Folks across the U.S. are ditching Wi-Fi in favor of unlimited wireless. That, at least, appears to be the conclusion that OpenSignal has drawn in its latest report published this week. As major cellphone service providers continue to re-introduce unlimited data to their content-hungry customers, it looks like folks are spending more time surfing the web on their phones in Wi-Fi free zones, rather than looking for free Wi-Fi to connect to.
As per OpenSignal’s data, time on Wi-Fi has fallen for three out of the four major carriers (the big four being Verizon, AT&T, T-Mobile, and Sprint). The top two carriers, AT&T and Sprint, actually saw the greatest reduction in time spent on Wi-Fi, proving that as more folks opt for unlimited data, they care less about saving data by ducking into Starbucks at every opportunity. Instead, they’re just relying on their 4G and LTE networks.
To be fair, OpenSignal is not observing drastic reductions in Wi-Fi time — AT&T and Verizon both saw 3-point reductions, from 52 percent to 49 percent, and 54 percent to 51 percent, respectively. T-Mobile customers spent 41 percent of their time on Wi-Fi, down from 43 percent a year ago. Only Sprint stayed steady at 51 percent.
“As competition in the U.S. market grows, all four operators have launched competitive unlimited data plans, and as more and more customers migrate to these plans, users are likely becoming more confident about consuming data over cellular networks without worrying about racking up big bills,” OpenSignal noted in a blog post explaining the results.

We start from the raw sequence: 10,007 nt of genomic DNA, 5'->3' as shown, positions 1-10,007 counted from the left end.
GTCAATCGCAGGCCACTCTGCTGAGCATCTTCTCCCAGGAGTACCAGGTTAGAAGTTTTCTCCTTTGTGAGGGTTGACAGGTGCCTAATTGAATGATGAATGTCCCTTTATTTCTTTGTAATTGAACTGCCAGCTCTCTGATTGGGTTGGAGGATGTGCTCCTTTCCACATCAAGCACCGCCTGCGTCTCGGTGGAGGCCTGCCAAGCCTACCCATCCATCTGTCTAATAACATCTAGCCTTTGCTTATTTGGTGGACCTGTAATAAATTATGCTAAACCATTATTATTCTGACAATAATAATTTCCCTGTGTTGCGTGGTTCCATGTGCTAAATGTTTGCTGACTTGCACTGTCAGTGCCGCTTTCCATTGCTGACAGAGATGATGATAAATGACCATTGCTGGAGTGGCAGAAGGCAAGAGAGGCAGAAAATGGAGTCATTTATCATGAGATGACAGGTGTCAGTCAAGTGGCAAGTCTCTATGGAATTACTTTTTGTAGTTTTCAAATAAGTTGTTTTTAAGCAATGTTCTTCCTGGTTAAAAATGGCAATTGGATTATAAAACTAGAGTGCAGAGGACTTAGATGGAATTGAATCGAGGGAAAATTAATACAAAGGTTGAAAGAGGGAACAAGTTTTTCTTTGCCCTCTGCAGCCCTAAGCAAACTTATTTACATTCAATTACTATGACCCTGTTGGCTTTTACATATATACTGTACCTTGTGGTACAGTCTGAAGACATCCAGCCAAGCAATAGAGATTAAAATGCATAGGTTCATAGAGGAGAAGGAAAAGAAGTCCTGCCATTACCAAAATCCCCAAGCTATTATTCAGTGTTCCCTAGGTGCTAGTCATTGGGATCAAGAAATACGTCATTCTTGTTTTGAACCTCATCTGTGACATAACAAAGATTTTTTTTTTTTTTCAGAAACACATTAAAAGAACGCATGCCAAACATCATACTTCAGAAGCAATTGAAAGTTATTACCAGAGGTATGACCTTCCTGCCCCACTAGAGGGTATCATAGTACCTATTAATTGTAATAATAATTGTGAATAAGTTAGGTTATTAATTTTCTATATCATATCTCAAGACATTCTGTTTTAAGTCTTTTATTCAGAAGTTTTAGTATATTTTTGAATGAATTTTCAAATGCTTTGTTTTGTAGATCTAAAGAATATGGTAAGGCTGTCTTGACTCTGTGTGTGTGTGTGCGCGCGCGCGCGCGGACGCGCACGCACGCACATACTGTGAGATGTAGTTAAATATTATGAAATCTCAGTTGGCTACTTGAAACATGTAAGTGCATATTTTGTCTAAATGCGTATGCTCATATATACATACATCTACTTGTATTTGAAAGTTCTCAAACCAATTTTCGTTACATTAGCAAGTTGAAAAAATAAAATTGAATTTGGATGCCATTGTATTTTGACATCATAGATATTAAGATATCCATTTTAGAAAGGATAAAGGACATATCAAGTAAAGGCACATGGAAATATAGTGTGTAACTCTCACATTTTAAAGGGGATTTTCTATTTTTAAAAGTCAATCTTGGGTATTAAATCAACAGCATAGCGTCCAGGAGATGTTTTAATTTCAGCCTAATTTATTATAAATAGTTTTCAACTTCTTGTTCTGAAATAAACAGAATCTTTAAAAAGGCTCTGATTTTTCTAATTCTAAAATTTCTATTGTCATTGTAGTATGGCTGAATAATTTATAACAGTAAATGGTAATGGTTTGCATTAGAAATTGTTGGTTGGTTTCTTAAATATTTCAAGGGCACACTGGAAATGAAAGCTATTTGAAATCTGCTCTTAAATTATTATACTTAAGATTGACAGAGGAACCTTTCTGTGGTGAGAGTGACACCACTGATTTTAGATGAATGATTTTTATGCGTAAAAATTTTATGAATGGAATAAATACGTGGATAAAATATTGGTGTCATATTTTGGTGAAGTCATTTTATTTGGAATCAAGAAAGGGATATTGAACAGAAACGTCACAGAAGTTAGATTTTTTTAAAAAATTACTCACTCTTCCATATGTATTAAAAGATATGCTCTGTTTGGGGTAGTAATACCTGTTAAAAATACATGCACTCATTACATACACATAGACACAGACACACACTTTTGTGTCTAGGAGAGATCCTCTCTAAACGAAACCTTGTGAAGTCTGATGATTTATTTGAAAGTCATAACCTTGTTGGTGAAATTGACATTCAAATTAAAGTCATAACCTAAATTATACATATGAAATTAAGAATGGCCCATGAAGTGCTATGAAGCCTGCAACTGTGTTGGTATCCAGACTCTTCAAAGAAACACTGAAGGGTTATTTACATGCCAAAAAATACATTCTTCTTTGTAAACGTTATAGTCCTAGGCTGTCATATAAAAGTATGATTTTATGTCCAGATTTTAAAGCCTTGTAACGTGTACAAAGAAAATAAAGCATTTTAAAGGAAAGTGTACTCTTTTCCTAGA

And although more significant decreases in time spent on Wi-Fi were observed for AT&T and Verizon, T-Mobile customers actually spend the least amount of time on Wi-Fi. This isn’t all that surprising, given that the company has offered unlimited plans for more than five years, and has been particularly vocal about its cap-less plan this year.
But as more people spend more time on data rather than Wi-Fi, there are some negative consequences. In OpenSignal’s most recent State of Mobile Networks: USA report, both AT&T and Verizon saw drops in their 4G speeds. T-Mobile still leads in both 4G speed and availability metrics, and alas, Sprint has stayed in last place (though it’s making gains of its own).
Even as Wi-Fi use appears to decline, it doesn’t mean that these networks are ever going to fully disappear. After all, data-intensive activities still require Wi-Fi, and most people still would rather connect to Wi-Fi while at home on their computers than depend upon a hot spot. Still, as unlimited data plans continue to evolve, we’ll have to see how much longer Wi-Fi maintains its relevance.
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